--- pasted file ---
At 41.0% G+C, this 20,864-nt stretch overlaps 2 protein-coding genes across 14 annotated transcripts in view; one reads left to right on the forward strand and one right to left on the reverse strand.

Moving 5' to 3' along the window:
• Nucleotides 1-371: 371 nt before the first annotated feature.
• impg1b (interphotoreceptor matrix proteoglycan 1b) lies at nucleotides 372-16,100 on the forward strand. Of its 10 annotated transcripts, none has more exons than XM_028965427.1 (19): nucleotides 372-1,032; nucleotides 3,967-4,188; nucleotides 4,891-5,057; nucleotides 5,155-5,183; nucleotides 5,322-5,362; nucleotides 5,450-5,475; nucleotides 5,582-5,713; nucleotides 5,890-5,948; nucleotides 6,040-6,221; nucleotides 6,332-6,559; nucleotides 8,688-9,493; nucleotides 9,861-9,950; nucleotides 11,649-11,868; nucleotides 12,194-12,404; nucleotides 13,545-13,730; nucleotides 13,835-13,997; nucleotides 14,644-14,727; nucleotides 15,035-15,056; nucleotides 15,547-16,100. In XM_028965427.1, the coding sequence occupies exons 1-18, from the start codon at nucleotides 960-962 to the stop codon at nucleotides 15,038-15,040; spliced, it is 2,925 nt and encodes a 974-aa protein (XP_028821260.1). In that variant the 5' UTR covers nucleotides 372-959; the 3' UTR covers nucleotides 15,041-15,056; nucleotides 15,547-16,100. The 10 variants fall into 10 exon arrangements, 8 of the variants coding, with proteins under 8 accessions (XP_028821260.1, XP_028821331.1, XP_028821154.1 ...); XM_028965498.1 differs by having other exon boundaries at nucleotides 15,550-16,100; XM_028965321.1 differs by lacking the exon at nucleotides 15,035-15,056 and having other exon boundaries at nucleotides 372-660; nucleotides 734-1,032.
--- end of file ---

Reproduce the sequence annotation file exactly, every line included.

At 41.0% G+C, this 20,864-nt stretch overlaps 2 protein-coding genes across 14 annotated transcripts in view; one reads left to right on the forward strand and one right to left on the reverse strand.

Moving 5' to 3' along the window:
• Nucleotides 1-371: 371 nt before the first annotated feature.
• impg1b (interphotoreceptor matrix proteoglycan 1b) lies at nucleotides 372-16,100 on the forward strand. Of its 10 annotated transcripts, none has more exons than XM_028965427.1 (19): nucleotides 372-1,032; nucleotides 3,967-4,188; nucleotides 4,891-5,057; nucleotides 5,155-5,183; nucleotides 5,322-5,362; nucleotides 5,450-5,475; nucleotides 5,582-5,713; nucleotides 5,890-5,948; nucleotides 6,040-6,221; nucleotides 6,332-6,559; nucleotides 8,688-9,493; nucleotides 9,861-9,950; nucleotides 11,649-11,868; nucleotides 12,194-12,404; nucleotides 13,545-13,730; nucleotides 13,835-13,997; nucleotides 14,644-14,727; nucleotides 15,035-15,056; nucleotides 15,547-16,100. In XM_028965427.1, the coding sequence occupies exons 1-18, from the start codon at nucleotides 960-962 to the stop codon at nucleotides 15,038-15,040; spliced, it is 2,925 nt and encodes a 974-aa protein (XP_028821260.1). In that variant the 5' UTR covers nucleotides 372-959; the 3' UTR covers nucleotides 15,041-15,056; nucleotides 15,547-16,100. The 10 variants fall into 10 exon arrangements, 8 of the variants coding, with proteins under 8 accessions (XP_028821260.1, XP_028821331.1, XP_028821154.1 ...); XM_028965498.1 differs by having other exon boundaries at nucleotides 15,550-16,100; XM_028965321.1 differs by lacking the exon at nucleotides 15,035-15,056 and having other exon boundaries at nucleotides 372-660; nucleotides 734-1,032.